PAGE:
Jim Kay

After a little sit-down in the reading corner I was ready for Ross MacKenzie and Robin Jarvis. The latter had brought a skull. And with all three signings happening side by side, there was quite a crush. On the left side of the queue I encountered Ann Landmann, who told me she was feeling stupid. When she’d told me why, I also felt stupid, so it must have been an Ann thing. (We should have brought our copies of A Monster Calls. And we didn’t.)

Ross MacKenzie

Skull

My sandwich required eating, and I repaired to the yurt, before going zombie-hunting. Darren Shan was signing his Zom-B Goddess (and I can’t tell you how relieved I am I haven’t really started on his – undoubtedly excellent – books). His hair was extremely neatly combed. I liked the way Darren allowed time for chatting with his fans, initiating a discussion if they seemed shy. I can’t see how he’d have time to do it with all of them, but maybe he feels that those who’d waited to be first in line deserved a bit of extra attention.

Darren Shan

Over in the children’s bookshop I found Metaphrog still signing, and was pleased to see they look nice and normal. The name has always worried me a little…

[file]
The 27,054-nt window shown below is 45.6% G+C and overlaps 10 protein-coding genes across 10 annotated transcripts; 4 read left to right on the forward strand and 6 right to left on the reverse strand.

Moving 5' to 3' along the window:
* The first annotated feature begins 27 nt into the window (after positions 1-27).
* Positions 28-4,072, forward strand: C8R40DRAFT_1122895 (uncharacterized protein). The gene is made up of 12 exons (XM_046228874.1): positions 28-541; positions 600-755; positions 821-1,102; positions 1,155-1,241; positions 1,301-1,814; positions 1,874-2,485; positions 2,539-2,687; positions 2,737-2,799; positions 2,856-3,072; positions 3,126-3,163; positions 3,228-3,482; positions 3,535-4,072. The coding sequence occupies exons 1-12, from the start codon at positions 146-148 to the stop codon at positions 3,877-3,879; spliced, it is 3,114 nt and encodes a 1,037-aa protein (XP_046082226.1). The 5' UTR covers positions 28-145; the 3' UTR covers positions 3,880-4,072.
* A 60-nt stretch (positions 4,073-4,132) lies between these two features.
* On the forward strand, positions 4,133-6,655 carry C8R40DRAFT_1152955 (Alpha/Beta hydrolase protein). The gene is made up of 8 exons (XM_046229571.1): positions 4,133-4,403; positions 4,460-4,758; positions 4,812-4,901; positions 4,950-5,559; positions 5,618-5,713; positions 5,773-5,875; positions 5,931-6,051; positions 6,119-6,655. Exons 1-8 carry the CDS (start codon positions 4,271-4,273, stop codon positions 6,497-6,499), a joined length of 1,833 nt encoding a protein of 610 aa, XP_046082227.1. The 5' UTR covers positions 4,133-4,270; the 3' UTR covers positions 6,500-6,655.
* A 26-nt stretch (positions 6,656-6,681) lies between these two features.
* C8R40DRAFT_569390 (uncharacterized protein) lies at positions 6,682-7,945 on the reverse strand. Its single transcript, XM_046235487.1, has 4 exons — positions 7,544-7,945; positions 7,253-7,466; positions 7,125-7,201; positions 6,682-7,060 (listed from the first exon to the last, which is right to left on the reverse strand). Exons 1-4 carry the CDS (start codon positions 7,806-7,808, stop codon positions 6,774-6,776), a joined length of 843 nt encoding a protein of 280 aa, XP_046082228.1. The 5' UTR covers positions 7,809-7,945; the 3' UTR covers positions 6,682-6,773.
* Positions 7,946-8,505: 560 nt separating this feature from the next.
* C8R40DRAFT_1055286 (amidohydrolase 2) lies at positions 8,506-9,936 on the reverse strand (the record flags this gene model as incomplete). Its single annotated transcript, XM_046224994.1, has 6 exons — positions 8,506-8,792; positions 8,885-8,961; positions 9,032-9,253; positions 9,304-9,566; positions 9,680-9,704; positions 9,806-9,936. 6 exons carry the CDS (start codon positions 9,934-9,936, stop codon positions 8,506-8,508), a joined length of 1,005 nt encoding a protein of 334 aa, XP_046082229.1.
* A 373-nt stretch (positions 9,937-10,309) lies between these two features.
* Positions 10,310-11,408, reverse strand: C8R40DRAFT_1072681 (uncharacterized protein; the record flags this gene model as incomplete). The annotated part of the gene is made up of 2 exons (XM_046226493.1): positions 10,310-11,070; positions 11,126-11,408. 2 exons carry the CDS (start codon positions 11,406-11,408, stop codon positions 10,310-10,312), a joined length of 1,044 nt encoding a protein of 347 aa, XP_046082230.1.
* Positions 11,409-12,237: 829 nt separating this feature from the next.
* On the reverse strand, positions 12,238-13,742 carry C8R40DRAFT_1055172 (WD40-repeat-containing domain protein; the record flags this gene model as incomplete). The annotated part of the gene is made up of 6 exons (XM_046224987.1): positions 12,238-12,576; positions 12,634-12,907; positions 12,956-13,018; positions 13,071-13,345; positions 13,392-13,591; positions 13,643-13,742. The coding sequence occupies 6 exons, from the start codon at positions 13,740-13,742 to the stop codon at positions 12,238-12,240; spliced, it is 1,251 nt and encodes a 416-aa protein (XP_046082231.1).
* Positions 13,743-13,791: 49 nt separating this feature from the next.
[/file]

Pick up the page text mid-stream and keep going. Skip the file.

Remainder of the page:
Metaphrog

And then all I had left to do was get ready for Jo Cotterill and Kathryn Evans, which you’ve already read about. Listening to others in the queue, I got the impression, as with Michael Grant on Saturday, that many people buy tickets on the day for an event that sounds reasonably suitable, but might be with an author they’d not heard of before. I like that. It’s good to know you can discover a new favourite out of the blue.

And we’re back at Charlotte Square again

Some of the ducks are new. I’m sure of it. The Edinburgh International Book Festival opened yesterday, and my photographer and I joined them for a few hours. Not too long, and not too short. We have learned to pace ourselves in my old age.